Cochlear Implants Thesis

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¶ … deaf population's stand on cochlear implants. Cochlear implants can help profoundly deaf people hear, and they can help them acquire language skills, as well. However, many people in the deaf community oppose cochlear implants because they do not see deafness as something that needs curing, and they often do not support deaf individuals who choose cochlear implants. They also believe sign language will disappear if cochlear implants become widespread, and sign language is a major element of the deaf community, which is another reason many people in the deaf community adamantly oppose cochlear implants.

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Cochlear implants are electronic instruments imbedded in the cochlear of the inner ear that allow sounds to reach the ear. They do not restore hearing, but they can make sounds more comprehensible to the implanted user. Two writers note, "Unlike hearing aids, which amplify sound and present it to the impaired hearing mechanism, cochlear implants bypass the hearing mechanism and directly stimulate the auditory neurons of the inner ear" (Harkins, and Bakke 414). These implants can be inserted into the ears of deaf patients at just about any age, and they often result in marked sound increases for implanted patients. Another writer states, "There are currently three cochlear implant processors in the United States approved by the Food and Drug Administration (FDA): the Nucleus 24, the Clarion, and the Med-El processor" (Moller 120). Each of these instruments help the wearer understand language and speech better, but they also help them enjoy music and other sounds they might not have enjoyed before. The technology began in the 1950s and has continues to make rapid improvements in the 21st century. Essentially, cochlear implants can be a miracle for profoundly deaf people who still have auditory nerves intact.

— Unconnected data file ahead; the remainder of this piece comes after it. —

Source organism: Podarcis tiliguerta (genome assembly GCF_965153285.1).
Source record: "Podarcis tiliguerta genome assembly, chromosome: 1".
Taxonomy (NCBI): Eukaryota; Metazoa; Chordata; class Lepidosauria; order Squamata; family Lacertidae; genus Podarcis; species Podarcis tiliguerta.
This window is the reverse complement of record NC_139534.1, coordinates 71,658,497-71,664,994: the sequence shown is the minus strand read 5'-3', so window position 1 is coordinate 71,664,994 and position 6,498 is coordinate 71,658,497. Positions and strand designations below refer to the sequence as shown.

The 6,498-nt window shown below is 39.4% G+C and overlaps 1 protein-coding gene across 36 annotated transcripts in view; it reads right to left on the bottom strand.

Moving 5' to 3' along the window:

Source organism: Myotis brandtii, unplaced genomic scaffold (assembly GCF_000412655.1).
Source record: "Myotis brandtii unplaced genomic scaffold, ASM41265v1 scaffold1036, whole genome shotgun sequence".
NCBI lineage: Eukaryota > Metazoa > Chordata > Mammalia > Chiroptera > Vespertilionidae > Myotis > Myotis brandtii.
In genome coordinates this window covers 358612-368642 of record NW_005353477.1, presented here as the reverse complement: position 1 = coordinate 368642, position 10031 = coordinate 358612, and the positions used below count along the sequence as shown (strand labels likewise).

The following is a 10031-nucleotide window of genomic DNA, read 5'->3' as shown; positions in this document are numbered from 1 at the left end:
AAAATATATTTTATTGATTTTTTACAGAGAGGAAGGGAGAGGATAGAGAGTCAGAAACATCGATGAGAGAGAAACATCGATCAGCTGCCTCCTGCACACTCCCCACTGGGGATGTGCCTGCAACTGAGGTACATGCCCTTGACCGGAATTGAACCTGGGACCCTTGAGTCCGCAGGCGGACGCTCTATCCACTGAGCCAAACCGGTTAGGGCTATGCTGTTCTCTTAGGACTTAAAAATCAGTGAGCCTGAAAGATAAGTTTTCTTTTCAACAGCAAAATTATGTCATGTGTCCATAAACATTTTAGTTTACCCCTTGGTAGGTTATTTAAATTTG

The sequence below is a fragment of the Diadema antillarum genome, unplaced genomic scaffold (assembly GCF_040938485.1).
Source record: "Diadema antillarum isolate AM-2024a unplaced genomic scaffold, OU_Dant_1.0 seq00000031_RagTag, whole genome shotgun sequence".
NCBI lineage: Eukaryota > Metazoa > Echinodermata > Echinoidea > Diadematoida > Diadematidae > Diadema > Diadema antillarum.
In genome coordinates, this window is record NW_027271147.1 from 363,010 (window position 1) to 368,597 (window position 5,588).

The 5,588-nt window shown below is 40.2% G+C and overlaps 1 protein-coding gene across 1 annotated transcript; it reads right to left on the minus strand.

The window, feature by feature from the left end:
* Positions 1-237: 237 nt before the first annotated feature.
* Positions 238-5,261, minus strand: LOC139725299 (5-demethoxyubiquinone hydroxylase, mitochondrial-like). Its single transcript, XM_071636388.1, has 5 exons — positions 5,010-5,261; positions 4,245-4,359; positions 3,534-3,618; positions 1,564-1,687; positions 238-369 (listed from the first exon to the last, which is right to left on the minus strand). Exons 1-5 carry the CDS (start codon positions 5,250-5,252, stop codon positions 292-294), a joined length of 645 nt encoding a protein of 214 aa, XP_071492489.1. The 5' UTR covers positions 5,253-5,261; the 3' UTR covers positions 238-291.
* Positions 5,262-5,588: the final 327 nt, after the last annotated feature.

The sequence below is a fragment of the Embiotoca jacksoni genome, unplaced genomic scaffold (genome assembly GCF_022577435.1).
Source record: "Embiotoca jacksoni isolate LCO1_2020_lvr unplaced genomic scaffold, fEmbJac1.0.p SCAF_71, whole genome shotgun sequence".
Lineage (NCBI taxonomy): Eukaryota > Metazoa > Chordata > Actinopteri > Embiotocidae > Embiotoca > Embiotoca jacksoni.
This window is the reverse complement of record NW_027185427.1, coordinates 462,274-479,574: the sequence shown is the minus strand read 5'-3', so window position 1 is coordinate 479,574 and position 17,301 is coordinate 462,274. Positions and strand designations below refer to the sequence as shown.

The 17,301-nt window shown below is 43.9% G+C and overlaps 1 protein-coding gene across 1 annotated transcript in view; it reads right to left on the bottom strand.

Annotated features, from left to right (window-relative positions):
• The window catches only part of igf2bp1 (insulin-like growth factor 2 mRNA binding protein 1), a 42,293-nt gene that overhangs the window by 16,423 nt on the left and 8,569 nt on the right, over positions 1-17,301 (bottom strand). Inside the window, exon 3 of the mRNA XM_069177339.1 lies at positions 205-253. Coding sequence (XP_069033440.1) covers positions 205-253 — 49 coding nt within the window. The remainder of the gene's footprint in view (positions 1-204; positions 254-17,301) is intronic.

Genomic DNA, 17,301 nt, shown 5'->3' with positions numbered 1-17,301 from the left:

TOPIC: Thesis on Cochlear Implants Assignment

The cochlear implant works by stimulating the auditory neurons in the inner ear. The implant is actually made up of several different parts, some implanted in the ear, and some worn on the head near the ear. Writers Bakke and Harkins continue, "The components of a cochlear implant system include a microphone, a speech processor, a transmitter, and an internal receiver/stimulator connected to an electrode array" (Harkins, and Bakke 414). The microphone, speech processor, and transmitter are worn externally, usually in a small component that looks somewhat like an external hearing aid, behind the ear. The two authors note, "Sound is collected from the user's environment by the microphone and the signal is passed on to the speech processor" (Harkins, and Bakke 414). The speech processor is essentially a small computer that converts audio into instructions that stimulate the electrodes inside the ear, and convert the sounds into legible speech. Each patient is different, and receives the audio signals differently, so an audiologist works with the patient to help determine the maximum sound while not disturbing the patient. Each type of processor uses different speech strategies, and some of the strategies help some users more than others, and users are often quite opinionated about the strategy they prefer (Harkins, and Bakke 415). While the first implants only contained one internal electrode, today's implants contain multiple electrodes to stimulate the inner ear.